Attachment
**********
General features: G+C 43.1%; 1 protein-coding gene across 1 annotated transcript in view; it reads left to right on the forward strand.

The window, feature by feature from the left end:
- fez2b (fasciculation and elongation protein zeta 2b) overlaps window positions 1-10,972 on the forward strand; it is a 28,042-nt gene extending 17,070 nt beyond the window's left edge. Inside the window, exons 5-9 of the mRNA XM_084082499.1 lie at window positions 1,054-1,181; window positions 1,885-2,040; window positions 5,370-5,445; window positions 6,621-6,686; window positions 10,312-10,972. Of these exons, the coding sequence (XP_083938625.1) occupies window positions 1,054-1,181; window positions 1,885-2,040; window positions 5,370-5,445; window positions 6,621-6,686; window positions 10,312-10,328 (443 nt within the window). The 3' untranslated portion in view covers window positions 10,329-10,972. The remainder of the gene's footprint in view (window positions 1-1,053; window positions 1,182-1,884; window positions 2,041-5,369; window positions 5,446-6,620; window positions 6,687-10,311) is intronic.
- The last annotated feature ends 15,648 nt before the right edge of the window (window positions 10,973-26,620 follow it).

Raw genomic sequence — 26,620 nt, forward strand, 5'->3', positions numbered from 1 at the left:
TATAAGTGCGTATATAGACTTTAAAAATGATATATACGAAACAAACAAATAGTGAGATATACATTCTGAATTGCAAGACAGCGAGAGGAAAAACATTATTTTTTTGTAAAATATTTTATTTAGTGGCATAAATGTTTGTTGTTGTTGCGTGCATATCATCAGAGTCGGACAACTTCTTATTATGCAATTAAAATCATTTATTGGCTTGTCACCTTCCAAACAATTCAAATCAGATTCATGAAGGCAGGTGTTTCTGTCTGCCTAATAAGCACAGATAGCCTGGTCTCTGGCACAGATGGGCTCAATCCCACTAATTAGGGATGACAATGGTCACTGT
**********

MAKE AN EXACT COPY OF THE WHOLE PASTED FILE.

General features: G+C 43.1%; 1 protein-coding gene across 1 annotated transcript in view; it reads left to right on the forward strand.

The window, feature by feature from the left end:
- fez2b (fasciculation and elongation protein zeta 2b) overlaps window positions 1-10,972 on the forward strand; it is a 28,042-nt gene extending 17,070 nt beyond the window's left edge. Inside the window, exons 5-9 of the mRNA XM_084082499.1 lie at window positions 1,054-1,181; window positions 1,885-2,040; window positions 5,370-5,445; window positions 6,621-6,686; window positions 10,312-10,972. Of these exons, the coding sequence (XP_083938625.1) occupies window positions 1,054-1,181; window positions 1,885-2,040; window positions 5,370-5,445; window positions 6,621-6,686; window positions 10,312-10,328 (443 nt within the window). The 3' untranslated portion in view covers window positions 10,329-10,972. The remainder of the gene's footprint in view (window positions 1-1,053; window positions 1,182-1,884; window positions 2,041-5,369; window positions 5,446-6,620; window positions 6,687-10,311) is intronic.
- The last annotated feature ends 15,648 nt before the right edge of the window (window positions 10,973-26,620 follow it).

Raw genomic sequence — 26,620 nt, forward strand, 5'->3', positions numbered from 1 at the left:
TATAAGTGCGTATATAGACTTTAAAAATGATATATACGAAACAAACAAATAGTGAGATATACATTCTGAATTGCAAGACAGCGAGAGGAAAAACATTATTTTTTTGTAAAATATTTTATTTAGTGGCATAAATGTTTGTTGTTGTTGCGTGCATATCATCAGAGTCGGACAACTTCTTATTATGCAATTAAAATCATTTATTGGCTTGTCACCTTCCAAACAATTCAAATCAGATTCATGAAGGCAGGTGTTTCTGTCTGCCTAATAAGCACAGATAGCCTGGTCTCTGGCACAGATGGGCTCAATCCCACTAATTAGGGATGACAATGGTCACTGT